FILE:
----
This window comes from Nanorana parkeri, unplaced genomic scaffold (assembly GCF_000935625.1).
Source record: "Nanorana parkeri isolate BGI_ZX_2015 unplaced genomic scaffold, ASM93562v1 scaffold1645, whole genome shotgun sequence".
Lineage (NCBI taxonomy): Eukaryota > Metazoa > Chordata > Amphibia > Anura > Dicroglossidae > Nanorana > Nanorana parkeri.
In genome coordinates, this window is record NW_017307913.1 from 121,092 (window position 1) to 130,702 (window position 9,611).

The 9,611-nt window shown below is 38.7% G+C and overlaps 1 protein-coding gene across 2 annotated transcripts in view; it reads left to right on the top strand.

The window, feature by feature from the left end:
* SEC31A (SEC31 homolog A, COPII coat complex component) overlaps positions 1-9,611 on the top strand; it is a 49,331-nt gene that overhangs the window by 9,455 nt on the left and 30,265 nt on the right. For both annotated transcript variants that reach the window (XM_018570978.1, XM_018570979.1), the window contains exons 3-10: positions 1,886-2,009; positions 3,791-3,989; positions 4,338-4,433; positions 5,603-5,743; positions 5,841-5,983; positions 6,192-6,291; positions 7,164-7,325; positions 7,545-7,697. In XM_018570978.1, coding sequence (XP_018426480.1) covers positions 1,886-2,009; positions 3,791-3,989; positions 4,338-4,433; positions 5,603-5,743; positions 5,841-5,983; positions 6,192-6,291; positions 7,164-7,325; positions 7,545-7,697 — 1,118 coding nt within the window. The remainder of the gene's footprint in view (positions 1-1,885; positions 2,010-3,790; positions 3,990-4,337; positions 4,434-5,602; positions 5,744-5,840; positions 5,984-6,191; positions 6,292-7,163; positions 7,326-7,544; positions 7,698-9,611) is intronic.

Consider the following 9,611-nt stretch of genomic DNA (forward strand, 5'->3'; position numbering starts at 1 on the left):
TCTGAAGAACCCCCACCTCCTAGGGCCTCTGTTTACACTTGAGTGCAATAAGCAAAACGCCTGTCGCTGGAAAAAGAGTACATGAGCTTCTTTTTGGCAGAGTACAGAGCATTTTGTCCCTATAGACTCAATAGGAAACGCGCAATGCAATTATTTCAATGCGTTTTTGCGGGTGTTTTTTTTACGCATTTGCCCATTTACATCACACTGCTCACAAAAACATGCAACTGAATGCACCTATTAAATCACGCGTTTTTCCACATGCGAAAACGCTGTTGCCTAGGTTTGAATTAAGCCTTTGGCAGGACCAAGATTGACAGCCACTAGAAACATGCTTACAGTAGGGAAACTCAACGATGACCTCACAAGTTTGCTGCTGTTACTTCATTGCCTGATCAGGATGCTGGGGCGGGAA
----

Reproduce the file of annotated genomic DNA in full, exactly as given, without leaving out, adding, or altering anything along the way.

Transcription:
This window comes from Nanorana parkeri, unplaced genomic scaffold (assembly GCF_000935625.1).
Source record: "Nanorana parkeri isolate BGI_ZX_2015 unplaced genomic scaffold, ASM93562v1 scaffold1645, whole genome shotgun sequence".
Lineage (NCBI taxonomy): Eukaryota > Metazoa > Chordata > Amphibia > Anura > Dicroglossidae > Nanorana > Nanorana parkeri.
In genome coordinates, this window is record NW_017307913.1 from 121,092 (window position 1) to 130,702 (window position 9,611).

The 9,611-nt window shown below is 38.7% G+C and overlaps 1 protein-coding gene across 2 annotated transcripts in view; it reads left to right on the top strand.

The window, feature by feature from the left end:
* SEC31A (SEC31 homolog A, COPII coat complex component) overlaps positions 1-9,611 on the top strand; it is a 49,331-nt gene that overhangs the window by 9,455 nt on the left and 30,265 nt on the right. For both annotated transcript variants that reach the window (XM_018570978.1, XM_018570979.1), the window contains exons 3-10: positions 1,886-2,009; positions 3,791-3,989; positions 4,338-4,433; positions 5,603-5,743; positions 5,841-5,983; positions 6,192-6,291; positions 7,164-7,325; positions 7,545-7,697. In XM_018570978.1, coding sequence (XP_018426480.1) covers positions 1,886-2,009; positions 3,791-3,989; positions 4,338-4,433; positions 5,603-5,743; positions 5,841-5,983; positions 6,192-6,291; positions 7,164-7,325; positions 7,545-7,697 — 1,118 coding nt within the window. The remainder of the gene's footprint in view (positions 1-1,885; positions 2,010-3,790; positions 3,990-4,337; positions 4,434-5,602; positions 5,744-5,840; positions 5,984-6,191; positions 6,292-7,163; positions 7,326-7,544; positions 7,698-9,611) is intronic.

Consider the following 9,611-nt stretch of genomic DNA (forward strand, 5'->3'; position numbering starts at 1 on the left):
TCTGAAGAACCCCCACCTCCTAGGGCCTCTGTTTACACTTGAGTGCAATAAGCAAAACGCCTGTCGCTGGAAAAAGAGTACATGAGCTTCTTTTTGGCAGAGTACAGAGCATTTTGTCCCTATAGACTCAATAGGAAACGCGCAATGCAATTATTTCAATGCGTTTTTGCGGGTGTTTTTTTTACGCATTTGCCCATTTACATCACACTGCTCACAAAAACATGCAACTGAATGCACCTATTAAATCACGCGTTTTTCCACATGCGAAAACGCTGTTGCCTAGGTTTGAATTAAGCCTTTGGCAGGACCAAGATTGACAGCCACTAGAAACATGCTTACAGTAGGGAAACTCAACGATGACCTCACAAGTTTGCTGCTGTTACTTCATTGCCTGATCAGGATGCTGGGGCGGGAA